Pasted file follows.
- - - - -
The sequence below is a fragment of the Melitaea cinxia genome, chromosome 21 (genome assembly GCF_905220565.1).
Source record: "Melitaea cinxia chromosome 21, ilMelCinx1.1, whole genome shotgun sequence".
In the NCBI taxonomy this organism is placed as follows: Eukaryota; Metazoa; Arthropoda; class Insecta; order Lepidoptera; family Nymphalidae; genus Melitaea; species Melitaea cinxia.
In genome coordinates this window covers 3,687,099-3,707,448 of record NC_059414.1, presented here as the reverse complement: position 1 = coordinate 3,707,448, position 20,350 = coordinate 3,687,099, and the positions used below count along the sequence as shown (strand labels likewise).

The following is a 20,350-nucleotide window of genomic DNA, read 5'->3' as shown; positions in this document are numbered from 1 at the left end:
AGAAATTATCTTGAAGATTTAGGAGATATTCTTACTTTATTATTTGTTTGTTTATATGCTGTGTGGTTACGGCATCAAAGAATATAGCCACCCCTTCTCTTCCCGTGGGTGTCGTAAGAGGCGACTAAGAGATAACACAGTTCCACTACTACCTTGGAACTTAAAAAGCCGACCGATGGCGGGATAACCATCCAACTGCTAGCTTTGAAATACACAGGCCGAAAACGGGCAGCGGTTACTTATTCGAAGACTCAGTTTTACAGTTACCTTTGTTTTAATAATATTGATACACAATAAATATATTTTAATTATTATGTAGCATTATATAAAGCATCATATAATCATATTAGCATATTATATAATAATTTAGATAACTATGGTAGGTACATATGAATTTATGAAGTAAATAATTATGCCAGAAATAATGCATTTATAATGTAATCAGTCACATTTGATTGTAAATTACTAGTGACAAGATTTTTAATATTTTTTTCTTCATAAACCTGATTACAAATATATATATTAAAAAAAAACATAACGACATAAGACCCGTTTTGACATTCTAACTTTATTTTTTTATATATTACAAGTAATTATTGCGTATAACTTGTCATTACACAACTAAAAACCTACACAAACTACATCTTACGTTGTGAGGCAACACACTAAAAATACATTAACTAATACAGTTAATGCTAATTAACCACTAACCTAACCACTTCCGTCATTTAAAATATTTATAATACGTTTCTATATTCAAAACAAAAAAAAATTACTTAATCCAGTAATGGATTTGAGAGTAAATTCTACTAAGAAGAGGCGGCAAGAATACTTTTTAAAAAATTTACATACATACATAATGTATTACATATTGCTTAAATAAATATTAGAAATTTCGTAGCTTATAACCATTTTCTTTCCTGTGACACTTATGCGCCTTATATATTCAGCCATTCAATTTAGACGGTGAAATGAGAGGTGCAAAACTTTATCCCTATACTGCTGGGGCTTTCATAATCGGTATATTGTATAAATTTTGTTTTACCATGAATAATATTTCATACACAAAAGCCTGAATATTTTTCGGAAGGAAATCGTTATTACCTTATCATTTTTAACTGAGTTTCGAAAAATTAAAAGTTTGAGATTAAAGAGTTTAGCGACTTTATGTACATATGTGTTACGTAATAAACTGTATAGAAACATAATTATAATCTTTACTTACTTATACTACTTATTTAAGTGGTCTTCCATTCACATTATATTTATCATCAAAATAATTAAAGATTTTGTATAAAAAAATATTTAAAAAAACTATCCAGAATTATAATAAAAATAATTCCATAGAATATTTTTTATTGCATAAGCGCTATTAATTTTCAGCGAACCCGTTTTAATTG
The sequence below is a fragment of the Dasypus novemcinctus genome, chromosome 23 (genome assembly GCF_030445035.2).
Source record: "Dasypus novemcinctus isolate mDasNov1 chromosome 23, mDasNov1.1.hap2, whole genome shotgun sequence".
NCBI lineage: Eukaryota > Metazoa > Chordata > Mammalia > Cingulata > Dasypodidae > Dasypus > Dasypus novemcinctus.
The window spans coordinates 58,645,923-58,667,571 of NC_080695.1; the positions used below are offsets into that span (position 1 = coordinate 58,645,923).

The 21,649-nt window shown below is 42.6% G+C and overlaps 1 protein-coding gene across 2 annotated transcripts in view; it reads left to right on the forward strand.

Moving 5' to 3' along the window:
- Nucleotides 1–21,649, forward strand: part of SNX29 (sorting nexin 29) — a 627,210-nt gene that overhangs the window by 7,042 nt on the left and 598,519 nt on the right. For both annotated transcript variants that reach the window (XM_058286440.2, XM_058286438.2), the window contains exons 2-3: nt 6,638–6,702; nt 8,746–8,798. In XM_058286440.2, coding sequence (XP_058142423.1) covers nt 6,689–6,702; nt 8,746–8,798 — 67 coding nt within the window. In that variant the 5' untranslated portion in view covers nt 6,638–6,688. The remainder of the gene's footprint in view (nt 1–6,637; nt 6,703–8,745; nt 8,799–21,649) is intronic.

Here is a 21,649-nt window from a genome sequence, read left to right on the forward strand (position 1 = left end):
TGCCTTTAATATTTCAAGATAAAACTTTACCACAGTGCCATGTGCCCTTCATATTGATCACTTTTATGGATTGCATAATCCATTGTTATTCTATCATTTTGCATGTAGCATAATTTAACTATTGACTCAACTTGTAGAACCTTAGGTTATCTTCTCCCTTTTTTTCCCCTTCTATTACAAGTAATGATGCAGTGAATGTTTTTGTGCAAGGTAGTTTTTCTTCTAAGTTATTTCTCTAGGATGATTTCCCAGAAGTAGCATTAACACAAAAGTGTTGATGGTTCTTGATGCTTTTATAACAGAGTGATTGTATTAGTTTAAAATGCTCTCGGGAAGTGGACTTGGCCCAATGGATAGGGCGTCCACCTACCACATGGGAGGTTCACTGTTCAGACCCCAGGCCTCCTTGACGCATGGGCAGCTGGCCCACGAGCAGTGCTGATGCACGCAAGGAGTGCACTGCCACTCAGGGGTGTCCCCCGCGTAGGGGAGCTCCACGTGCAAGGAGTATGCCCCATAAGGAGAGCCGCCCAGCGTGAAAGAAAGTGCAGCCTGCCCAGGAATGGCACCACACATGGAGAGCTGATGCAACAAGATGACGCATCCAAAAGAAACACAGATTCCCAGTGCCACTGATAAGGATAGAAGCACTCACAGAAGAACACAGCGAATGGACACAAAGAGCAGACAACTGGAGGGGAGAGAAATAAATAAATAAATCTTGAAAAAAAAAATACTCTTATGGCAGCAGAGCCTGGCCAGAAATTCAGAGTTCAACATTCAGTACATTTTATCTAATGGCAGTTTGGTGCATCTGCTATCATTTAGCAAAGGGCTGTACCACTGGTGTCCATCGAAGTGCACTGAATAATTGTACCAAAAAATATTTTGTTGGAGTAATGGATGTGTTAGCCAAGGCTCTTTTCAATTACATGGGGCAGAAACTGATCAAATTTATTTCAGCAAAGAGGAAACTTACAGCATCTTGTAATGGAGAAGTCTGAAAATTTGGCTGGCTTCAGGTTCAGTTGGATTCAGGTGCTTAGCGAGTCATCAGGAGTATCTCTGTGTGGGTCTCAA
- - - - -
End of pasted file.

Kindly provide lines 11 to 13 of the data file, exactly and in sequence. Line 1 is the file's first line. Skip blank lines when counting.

The 21,649-nt window shown below is 42.6% G+C and overlaps 1 protein-coding gene across 2 annotated transcripts in view; it reads left to right on the forward strand.

Moving 5' to 3' along the window:
- Nucleotides 1–21,649, forward strand: part of SNX29 (sorting nexin 29) — a 627,210-nt gene that overhangs the window by 7,042 nt on the left and 598,519 nt on the right. For both annotated transcript variants that reach the window (XM_058286440.2, XM_058286438.2), the window contains exons 2-3: nt 6,638–6,702; nt 8,746–8,798. In XM_058286440.2, coding sequence (XP_058142423.1) covers nt 6,689–6,702; nt 8,746–8,798 — 67 coding nt within the window. In that variant the 5' untranslated portion in view covers nt 6,638–6,688. The remainder of the gene's footprint in view (nt 1–6,637; nt 6,703–8,745; nt 8,799–21,649) is intronic.